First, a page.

There’s no way around it: Top salespeople manage their work, time, morale and lives better than those who are lax with attention to detail, or worse, who leave it to happenstance.
Build better self-management: The most effective self-management starts with disciplined time management. Top sellers regularly assess how they spend their time. You want to do the same to eliminate non-essential tasks and low-return work. Analyze the pipeline closely to ensure you pursue strictly high-quality, high-return deals. This translates into something customers value: respect for their time.
Top sellers are abundantly creative
Good salespeople know the book. Great salespeople wrote the book.
Customers need and value creative salespeople who have the answers – and will think of more possibilities that could lead to the breakthrough everyone needs.
Perhaps the most important attribute to their creativity is resourcefulness. Top sellers make the best of what’s available. If a buyer doesn’t have a huge budget, they find ways to make the sale work for that buyer. If space, terms or timing are obstacles, top sellers help customers identify creative alternatives that make the best things possible.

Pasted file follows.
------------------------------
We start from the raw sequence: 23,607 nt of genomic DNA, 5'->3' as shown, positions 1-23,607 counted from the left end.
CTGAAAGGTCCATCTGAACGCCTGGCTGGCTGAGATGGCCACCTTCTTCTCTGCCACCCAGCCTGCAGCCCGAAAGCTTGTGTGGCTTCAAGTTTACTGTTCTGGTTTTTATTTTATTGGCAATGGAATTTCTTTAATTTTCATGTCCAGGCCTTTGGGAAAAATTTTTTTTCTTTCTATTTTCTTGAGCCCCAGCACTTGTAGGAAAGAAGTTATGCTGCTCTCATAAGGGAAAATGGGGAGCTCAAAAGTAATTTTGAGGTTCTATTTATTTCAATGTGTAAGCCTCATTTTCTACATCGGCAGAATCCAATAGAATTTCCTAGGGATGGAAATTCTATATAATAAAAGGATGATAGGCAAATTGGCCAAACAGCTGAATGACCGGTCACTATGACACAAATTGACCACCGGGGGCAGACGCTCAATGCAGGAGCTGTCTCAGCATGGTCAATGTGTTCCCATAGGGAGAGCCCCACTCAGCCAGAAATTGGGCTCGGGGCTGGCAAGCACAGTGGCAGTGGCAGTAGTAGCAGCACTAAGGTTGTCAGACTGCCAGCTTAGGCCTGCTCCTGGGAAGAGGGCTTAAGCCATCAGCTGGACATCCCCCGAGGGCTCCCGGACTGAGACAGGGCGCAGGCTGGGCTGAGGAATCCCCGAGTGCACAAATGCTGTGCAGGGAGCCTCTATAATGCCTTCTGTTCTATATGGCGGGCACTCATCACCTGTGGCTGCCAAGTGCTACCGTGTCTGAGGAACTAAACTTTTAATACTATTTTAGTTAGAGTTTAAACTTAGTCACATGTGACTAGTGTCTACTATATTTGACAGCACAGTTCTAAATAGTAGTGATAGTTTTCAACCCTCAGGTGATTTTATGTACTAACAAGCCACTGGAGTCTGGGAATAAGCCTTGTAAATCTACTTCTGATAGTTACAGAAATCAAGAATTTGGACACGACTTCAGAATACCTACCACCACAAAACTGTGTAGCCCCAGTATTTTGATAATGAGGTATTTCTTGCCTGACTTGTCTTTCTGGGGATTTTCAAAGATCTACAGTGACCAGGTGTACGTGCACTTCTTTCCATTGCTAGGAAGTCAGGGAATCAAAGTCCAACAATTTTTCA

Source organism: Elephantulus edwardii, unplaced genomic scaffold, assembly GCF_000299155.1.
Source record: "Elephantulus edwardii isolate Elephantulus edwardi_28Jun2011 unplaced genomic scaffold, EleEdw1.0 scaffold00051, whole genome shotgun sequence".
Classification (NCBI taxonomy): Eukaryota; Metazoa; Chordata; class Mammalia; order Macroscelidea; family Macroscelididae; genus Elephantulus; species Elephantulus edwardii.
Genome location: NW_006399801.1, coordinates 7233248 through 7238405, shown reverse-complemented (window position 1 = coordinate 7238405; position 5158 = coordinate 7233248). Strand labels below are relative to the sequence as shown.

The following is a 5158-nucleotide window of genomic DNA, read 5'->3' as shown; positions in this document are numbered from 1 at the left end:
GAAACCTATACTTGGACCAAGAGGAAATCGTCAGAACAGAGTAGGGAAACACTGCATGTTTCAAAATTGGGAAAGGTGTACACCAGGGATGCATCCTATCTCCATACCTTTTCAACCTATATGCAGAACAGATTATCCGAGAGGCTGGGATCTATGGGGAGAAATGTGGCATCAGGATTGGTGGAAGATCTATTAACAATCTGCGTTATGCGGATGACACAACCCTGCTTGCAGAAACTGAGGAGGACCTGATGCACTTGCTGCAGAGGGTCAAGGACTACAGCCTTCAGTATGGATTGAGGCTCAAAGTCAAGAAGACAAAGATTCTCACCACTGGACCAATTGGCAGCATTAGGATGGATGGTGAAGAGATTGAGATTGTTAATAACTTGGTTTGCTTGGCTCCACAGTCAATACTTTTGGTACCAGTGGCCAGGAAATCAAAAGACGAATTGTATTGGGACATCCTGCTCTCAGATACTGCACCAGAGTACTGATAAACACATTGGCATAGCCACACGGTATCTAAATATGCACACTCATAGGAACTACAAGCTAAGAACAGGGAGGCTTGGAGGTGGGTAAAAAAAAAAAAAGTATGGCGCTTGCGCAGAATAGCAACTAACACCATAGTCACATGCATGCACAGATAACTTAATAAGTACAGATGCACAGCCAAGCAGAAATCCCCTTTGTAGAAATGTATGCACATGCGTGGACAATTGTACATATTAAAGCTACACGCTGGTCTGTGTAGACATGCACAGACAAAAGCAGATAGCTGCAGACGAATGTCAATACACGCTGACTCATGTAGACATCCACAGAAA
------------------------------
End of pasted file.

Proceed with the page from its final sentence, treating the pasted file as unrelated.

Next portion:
Build creativity: A lot of creativity comes from a tailoring mindset: Every sales approach, meeting deck, conversation, presentation and solution is unique to the customer. Thinking of each buyer as different from any other helps salespeople become more creative. Template solutions are a good start, but salespeople want to look for at least one tweak for each customer to expand their creativity.